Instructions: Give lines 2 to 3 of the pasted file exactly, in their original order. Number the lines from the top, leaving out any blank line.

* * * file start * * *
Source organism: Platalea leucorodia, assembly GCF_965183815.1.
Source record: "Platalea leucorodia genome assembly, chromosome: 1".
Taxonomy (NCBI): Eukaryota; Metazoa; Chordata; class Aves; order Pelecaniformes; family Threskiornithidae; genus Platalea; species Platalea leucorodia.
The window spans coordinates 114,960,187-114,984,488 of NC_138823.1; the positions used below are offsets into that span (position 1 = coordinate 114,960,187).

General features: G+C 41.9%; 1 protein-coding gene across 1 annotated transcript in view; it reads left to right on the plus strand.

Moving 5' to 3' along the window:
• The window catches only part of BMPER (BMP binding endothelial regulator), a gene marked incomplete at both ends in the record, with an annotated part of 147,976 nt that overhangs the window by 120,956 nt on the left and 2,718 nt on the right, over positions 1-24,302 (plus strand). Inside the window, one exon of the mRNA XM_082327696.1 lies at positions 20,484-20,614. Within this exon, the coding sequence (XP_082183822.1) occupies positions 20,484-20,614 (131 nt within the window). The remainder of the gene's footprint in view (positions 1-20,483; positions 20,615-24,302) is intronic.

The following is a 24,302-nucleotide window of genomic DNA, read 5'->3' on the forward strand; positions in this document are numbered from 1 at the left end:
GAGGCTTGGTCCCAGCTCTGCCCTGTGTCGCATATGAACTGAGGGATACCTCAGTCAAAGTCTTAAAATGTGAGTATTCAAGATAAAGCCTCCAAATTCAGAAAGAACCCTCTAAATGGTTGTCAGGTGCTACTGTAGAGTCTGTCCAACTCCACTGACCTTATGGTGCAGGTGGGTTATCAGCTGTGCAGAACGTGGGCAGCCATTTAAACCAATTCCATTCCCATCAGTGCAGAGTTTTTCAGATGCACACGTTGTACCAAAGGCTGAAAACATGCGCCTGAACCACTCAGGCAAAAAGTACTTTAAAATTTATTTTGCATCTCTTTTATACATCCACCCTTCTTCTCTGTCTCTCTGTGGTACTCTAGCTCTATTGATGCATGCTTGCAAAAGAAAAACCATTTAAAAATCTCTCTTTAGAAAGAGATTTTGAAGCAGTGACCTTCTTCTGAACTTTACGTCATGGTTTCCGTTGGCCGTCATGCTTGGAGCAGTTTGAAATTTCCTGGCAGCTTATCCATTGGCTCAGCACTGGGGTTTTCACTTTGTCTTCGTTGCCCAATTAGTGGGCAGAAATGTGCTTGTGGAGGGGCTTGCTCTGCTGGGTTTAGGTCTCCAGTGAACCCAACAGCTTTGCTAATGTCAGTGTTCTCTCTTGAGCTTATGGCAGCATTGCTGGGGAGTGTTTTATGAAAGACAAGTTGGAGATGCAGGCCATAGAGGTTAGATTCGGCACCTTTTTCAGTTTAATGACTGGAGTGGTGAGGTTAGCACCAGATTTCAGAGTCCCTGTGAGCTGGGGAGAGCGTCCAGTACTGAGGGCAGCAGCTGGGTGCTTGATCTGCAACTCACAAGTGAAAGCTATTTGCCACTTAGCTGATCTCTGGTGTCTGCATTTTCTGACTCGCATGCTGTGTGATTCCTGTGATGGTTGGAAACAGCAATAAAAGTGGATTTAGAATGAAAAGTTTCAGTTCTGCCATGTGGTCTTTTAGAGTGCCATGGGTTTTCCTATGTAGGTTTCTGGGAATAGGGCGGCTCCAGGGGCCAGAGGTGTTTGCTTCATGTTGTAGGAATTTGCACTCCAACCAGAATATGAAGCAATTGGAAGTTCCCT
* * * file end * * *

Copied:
Source record: "Platalea leucorodia genome assembly, chromosome: 1".
Taxonomy (NCBI): Eukaryota; Metazoa; Chordata; class Aves; order Pelecaniformes; family Threskiornithidae; genus Platalea; species Platalea leucorodia.